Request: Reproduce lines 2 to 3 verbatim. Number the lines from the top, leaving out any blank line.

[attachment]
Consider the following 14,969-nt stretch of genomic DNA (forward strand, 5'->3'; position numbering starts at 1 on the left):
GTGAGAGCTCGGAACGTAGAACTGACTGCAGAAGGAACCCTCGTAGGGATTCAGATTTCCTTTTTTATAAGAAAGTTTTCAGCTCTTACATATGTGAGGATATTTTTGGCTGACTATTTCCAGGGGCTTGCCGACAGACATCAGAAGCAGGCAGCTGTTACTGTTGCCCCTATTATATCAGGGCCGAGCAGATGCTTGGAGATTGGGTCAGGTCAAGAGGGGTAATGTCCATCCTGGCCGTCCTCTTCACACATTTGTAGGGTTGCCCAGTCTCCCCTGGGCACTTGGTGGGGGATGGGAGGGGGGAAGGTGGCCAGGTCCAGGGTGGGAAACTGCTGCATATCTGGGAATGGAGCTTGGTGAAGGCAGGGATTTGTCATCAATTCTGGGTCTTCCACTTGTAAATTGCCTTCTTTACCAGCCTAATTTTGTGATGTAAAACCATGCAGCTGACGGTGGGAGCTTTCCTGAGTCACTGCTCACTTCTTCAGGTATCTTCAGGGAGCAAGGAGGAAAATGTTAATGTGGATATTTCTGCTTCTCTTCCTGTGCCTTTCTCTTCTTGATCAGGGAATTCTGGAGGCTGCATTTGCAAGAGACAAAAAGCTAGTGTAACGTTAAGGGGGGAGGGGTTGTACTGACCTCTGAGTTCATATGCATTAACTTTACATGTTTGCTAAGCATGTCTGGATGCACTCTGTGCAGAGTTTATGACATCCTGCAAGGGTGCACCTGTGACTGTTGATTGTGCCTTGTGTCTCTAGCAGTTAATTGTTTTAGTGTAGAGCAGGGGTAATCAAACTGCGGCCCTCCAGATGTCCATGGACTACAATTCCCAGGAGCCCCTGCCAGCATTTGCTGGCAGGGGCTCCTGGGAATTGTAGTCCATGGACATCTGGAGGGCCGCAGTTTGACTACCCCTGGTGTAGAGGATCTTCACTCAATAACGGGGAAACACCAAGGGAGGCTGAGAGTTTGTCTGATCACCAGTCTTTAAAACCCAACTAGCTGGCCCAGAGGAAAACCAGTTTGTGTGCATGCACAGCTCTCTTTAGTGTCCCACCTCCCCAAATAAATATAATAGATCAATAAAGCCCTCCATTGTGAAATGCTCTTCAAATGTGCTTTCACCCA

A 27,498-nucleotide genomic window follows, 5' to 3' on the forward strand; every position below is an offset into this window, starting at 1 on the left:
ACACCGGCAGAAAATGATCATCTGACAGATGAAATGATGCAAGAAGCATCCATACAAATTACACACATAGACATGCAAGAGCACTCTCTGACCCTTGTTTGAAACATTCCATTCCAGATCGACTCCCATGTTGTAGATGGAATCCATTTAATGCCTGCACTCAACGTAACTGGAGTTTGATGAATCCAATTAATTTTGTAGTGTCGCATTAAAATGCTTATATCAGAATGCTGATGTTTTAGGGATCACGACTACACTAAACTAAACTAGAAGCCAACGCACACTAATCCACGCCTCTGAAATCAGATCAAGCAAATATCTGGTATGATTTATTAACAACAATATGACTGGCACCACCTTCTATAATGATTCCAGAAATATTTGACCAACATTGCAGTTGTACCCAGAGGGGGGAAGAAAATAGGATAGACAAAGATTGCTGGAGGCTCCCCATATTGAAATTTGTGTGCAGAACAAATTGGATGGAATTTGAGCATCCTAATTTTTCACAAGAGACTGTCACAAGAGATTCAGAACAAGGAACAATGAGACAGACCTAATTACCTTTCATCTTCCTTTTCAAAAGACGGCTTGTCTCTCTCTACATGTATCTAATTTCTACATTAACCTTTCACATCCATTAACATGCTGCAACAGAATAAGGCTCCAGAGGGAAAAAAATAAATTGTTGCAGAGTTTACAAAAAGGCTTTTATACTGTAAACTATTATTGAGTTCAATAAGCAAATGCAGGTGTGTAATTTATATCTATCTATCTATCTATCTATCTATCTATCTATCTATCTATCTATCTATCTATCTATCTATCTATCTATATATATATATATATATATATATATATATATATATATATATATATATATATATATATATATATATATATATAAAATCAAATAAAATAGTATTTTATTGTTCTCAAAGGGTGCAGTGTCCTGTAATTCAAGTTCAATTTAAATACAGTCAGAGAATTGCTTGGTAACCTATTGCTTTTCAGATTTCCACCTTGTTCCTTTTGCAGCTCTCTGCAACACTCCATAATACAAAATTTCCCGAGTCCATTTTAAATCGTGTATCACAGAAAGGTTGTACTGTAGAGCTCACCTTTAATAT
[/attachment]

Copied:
GTGAGAGCTCGGAACGTAGAACTGACTGCAGAAGGAACCCTCGTAGGGATTCAGATTTCCTTTTTTATAAGAAAGTTTTCAGCTCTTACATATGTGAGGATATTTTTGGCTGACTATTTCCAGGGGCTTGCCGACAGACATCAGAAGCAGGCAGCTGTTACTGTTGCCCCTATTATATCAGGGCCGAGCAGATGCTTGGAGATTGGGTCAGGTCAAGAGGGGTAATGTCCATCCTGGCCGTCCTCTTCACACATTTGTAGGGTTGCCCAGTCTCCCCTGGGCACTTGGTGGGGGATGGGAGGGGGGAAGGTGGCCAGGTCCAGGGTGGGAAACTGCTGCATATCTGGGAATGGAGCTTGGTGAAGGCAGGGATTTGTCATCAATTCTGGGTCTTCCACTTGTAAATTGCCTTCTTTACCAGCCTAATTTTGTGATGTAAAACCATGCAGCTGACGGTGGGAGCTTTCCTGAGTCACTGCTCACTTCTTCAGGTATCTTCAGGGAGCAAGGAGGAAAATGTTAATGTGGATATTTCTGCTTCTCTTCCTGTGCCTTTCTCTTCTTGATCAGGGAATTCTGGAGGCTGCATTTGCAAGAGACAAAAAGCTAGTGTAACGTTAAGGGGGGAGGGGTTGTACTGACCTCTGAGTTCATATGCATTAACTTTACATGTTTGCTAAGCATGTCTGGATGCACTCTGTGCAGAGTTTATGACATCCTGCAAGGGTGCACCTGTGACTGTTGATTGTGCCTTGTGTCTCTAGCAGTTAATTGTTTTAGTGTAGAGCAGGGGTAATCAAACTGCGGCCCTCCAGATGTCCATGGACTACAATTCCCAGGAGCCCCTGCCAGCATTTGCTGGCAGGGGCTCCTGGGAATTGTAGTCCATGGACATCTGGAGGGCCGCAGTTTGACTACCCCTGGTGTAGAGGATCTTCACTCAATAACGGGGAAACACCAAGGGAGGCTGAGAGTTTGTCTGATCACCAGTCTTTAAAACCCAACTAGCTGGCCCAGAGGAAAACCAGTTTGTGTGCATGCACAGCTCTCTTTAGTGTCCCACCTCCCCAAATAAATATAATAGATCAATAAAGCCCTCCATTGTGAAATGCTCTTCAAATGTGCTTTCACCCA

A 27,498-nucleotide genomic window follows, 5' to 3' on the forward strand; every position below is an offset into this window, starting at 1 on the left: